Of course, we started the lesson by reviewing the meanings of fiction and non-fiction.   As we explored the books and learned about a genre, the students had the opportunity to fill in a graphic organizer by drawing a picture to represent the genre.

Genre Map

Fiction- The students could draw an animal wearing clothes or talking; anything that absolutely couldn’t happen.

Non-Fiction- Some of the children drew the moon and stars; others sketched animals.  The students were reminded that non-fiction books give information.

Fairy Tale- After looking at the fairy tale books, most students drew a picture of a crown or of a magic wand to show the fairy tale connection between royalty and magic.

Biography- Students did their best to sketch a famous person.  I showed them books about Abraham Lincoln, Mary Cassatt, Thomas Edison, and Martin Luther King, Jr.

Poetry- For poetry, students drew a book with a few words.  The students were not very familiar with poetry, so I read a few poems to the students (some about sports, others about sea creatures, and some about school).  I tried to explain that poems sometimes rhyme, but not always.  Also, that poems don’t usually look the same as a story book.

In the end I had students think about the different genres and each child selected their favorite type of genre to write in the final square of the genre map.  During story times in the future, I plan to revisit the genres as they naturally arise through our book choices.

The most difficult genre for me to describe at a level that kindergarten students could understand was Poetry.  If you have any suggestions, I would love to read about them!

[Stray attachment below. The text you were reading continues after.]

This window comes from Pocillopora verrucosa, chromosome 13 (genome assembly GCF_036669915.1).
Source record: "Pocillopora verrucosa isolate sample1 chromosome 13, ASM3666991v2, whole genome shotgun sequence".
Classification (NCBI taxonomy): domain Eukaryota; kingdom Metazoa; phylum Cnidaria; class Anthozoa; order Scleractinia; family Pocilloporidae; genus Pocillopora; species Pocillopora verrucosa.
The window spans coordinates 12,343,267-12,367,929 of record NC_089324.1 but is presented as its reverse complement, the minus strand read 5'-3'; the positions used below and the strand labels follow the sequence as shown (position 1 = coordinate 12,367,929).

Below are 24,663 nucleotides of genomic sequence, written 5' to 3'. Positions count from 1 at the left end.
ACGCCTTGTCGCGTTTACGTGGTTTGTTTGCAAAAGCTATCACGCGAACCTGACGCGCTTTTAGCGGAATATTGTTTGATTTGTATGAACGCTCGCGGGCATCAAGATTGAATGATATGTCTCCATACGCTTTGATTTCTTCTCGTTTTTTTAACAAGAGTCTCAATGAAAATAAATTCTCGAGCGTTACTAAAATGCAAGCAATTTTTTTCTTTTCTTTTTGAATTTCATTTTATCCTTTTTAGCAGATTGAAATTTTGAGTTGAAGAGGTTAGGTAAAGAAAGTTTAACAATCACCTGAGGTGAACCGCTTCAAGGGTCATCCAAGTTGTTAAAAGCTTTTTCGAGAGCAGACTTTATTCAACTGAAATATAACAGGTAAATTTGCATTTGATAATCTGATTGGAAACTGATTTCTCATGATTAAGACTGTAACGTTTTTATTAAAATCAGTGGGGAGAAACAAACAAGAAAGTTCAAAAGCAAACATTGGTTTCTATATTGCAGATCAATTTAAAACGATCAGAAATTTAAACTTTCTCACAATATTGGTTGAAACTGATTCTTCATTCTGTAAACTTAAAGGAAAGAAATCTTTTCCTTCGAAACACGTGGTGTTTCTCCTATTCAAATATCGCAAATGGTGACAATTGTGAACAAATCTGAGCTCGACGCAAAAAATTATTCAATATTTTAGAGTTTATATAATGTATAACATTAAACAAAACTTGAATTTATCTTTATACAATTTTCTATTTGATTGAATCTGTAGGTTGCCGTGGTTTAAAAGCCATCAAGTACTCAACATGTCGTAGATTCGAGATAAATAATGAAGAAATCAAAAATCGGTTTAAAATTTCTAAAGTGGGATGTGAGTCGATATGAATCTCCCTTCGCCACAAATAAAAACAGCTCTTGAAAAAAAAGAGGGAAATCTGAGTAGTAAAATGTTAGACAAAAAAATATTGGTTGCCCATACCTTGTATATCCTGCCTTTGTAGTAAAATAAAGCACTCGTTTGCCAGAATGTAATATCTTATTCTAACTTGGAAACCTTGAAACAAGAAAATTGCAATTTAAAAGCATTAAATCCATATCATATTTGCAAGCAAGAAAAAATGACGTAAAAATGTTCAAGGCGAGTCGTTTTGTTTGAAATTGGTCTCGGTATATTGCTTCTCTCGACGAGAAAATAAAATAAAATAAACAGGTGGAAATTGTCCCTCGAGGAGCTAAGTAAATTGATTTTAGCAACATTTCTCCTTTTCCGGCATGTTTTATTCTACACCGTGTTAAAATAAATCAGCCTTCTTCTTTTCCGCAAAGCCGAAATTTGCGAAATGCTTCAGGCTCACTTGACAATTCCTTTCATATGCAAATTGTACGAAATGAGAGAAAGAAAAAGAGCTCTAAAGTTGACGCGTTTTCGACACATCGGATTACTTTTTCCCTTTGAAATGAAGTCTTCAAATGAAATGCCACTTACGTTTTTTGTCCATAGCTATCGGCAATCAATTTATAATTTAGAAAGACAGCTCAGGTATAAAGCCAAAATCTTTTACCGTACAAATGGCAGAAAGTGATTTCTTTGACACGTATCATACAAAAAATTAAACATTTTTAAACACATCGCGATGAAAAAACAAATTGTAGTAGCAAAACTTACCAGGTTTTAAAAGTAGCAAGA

Thanks for reading!

Best Books and Blog Commenting

I’m so excited because one of my third grade classes has started blogging!  We are going to talk about commenting on blogs as part of a lesson in The Merry Media Center.  During the lesson, we will watch 2 videos by Mrs. Yollis about the best ways to comment on a blog post and how to post a comment to a blog.  While we are practicing our blog comments, students will have the opportunity to post a comment to this blog.

I hope that my students will share

1. the title of the best book they have read this school year

and 

2.  how they feel about commenting on a blog.

I can’t wait to see the responses from my students!

It’s Monday! What are you reading?

alvin ho

One of my latest reads was Alvin Ho:  Allergic to Camping, Hiking, and Other Natural Disasters by Lenore Look.  This is a silly and fun chapter book that I think would appeal to my second graders as a read-aloud and to my third through fifth graders as an independent read.  My favorite part of the story is when Uncle Dennis teaches Alvin a few tricks about how to survive when camping.  One of the tricks is how to set traps in the woods, which Alvin attempts with some success.  Alvin’s Dad is not very pleased with the new skills that Uncle Dennis has shared with his children.  The book is told from Alvin’s perspective, which is quite hilarious!  This is a quick and easy read that will entice new readers to persevere through a chapter book!

juliet dove

A very different title that I decided to read is Juliet Dove, Queen of Love by Bruce Coville.  Several weeks ago I read The Weeping Werewolf (from the Moongobble and Me series) by Bruce Coville and I liked it, so I decided to try another one.  Juliet, an extremely shy girl, notices a magic shop that she has never seen before and decides to go in and look around.  During her visit, she falls in love with a gorgeous locket that she feels she must own.  After acquiring the locket, people start treating Juliet differently.  I am interested to find out how this story will end.

Happy Reading everyone!

Scheduling with Sign-Up Genius

At the beginning of this school year our school’s guidance counselor, Mrs. Ashley Allen, showed me a fantastic website for planning and scheduling events.  The Sign-Up Genius website allows the user to set dates and times for events and then invite others to sign up for a time that works with their schedules.  The site has really cute, customizable themes, which add a nice visual touch to the scheduling portion of the sign-up.

Using the Sign-Up Genius website has helped me to stay organized and has allowed my teachers to have equal access to lessons and story times in our media center space.  The website sends an e-mail reminder to the organizer and the participants to keep everyone aware of the upcoming event.  Most of my teachers like the sign-up website because they can access it from home or anywhere there is Internet access.

Try it.  You might like this super scheduling tool, too!